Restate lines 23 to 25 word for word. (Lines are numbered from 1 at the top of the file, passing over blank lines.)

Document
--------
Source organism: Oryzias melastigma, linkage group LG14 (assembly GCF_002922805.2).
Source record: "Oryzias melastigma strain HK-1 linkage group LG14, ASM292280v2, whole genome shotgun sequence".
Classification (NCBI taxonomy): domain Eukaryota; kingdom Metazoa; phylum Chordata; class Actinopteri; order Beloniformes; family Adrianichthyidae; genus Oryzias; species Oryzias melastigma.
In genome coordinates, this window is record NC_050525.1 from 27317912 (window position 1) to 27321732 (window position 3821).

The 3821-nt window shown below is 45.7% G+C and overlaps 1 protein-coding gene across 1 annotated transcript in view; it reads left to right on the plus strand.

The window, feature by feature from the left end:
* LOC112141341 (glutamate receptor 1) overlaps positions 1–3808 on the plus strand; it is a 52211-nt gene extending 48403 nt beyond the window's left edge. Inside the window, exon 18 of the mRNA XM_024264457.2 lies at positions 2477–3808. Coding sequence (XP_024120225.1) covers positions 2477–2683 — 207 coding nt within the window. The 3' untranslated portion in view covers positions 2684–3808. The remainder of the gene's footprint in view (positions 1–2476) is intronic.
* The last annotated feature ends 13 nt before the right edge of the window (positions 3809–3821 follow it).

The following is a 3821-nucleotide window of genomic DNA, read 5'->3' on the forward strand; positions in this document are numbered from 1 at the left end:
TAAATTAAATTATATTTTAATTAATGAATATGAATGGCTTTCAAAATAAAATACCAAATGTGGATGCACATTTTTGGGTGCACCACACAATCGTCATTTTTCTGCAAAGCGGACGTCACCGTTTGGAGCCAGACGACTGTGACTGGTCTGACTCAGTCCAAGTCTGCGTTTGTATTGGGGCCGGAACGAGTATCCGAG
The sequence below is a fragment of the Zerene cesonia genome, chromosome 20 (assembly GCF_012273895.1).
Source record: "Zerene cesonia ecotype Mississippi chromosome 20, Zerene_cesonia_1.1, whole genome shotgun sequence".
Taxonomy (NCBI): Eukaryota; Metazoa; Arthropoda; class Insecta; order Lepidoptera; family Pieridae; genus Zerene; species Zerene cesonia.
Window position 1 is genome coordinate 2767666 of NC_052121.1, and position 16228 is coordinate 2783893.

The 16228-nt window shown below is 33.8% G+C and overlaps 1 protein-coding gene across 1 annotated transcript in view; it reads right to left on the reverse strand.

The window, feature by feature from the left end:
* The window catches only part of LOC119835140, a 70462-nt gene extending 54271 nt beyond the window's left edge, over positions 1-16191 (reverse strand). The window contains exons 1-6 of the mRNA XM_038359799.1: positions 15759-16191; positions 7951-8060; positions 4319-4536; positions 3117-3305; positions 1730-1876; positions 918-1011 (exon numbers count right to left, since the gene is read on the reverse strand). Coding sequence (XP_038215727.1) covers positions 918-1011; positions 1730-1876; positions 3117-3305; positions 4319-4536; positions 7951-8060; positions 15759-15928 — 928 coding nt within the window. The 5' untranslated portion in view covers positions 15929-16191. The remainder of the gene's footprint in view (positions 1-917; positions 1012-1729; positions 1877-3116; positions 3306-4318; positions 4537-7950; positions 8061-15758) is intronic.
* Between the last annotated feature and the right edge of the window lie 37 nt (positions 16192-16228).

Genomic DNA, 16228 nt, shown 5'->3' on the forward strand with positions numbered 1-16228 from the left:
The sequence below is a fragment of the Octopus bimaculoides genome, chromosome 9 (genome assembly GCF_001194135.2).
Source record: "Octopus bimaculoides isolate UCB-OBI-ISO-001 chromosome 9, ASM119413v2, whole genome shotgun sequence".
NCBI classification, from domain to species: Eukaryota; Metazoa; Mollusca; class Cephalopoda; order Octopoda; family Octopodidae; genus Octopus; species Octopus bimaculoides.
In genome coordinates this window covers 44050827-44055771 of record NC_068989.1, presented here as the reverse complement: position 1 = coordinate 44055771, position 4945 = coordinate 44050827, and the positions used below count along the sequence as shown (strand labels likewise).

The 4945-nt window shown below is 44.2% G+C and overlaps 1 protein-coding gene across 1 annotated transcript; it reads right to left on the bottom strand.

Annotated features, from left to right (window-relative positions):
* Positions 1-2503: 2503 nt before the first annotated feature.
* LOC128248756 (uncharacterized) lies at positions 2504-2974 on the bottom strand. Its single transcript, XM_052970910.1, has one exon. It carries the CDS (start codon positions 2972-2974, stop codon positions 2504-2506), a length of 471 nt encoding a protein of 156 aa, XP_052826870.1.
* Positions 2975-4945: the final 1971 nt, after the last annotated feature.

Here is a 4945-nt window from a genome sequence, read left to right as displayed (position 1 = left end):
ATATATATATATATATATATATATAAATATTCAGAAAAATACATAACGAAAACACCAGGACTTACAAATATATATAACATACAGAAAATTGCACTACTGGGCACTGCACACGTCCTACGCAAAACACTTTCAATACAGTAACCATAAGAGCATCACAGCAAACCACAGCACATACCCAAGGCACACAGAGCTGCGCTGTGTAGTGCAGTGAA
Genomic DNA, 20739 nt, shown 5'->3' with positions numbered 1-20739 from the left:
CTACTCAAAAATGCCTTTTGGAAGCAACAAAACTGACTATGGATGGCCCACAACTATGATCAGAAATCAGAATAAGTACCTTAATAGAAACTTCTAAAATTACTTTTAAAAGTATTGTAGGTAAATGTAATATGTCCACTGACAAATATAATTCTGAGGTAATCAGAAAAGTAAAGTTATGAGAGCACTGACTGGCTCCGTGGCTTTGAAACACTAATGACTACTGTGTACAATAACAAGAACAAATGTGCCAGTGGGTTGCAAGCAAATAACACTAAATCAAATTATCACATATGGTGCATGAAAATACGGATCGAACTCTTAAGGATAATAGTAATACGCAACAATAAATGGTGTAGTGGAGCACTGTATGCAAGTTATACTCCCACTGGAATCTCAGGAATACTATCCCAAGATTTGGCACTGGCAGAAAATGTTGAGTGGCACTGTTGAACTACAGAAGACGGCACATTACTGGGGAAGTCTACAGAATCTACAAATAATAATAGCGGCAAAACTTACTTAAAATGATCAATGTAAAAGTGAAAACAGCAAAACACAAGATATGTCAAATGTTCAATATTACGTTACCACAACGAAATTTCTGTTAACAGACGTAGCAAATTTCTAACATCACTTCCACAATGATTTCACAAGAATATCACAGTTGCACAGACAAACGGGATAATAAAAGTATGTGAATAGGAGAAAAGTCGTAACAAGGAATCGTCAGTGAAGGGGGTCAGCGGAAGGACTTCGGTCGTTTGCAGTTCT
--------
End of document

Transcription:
In genome coordinates this window covers 44050827-44055771 of record NC_068989.1, presented here as the reverse complement: position 1 = coordinate 44055771, position 4945 = coordinate 44050827, and the positions used below count along the sequence as shown (strand labels likewise).

The 4945-nt window shown below is 44.2% G+C and overlaps 1 protein-coding gene across 1 annotated transcript; it reads right to left on the bottom strand.

Annotated features, from left to right (window-relative positions):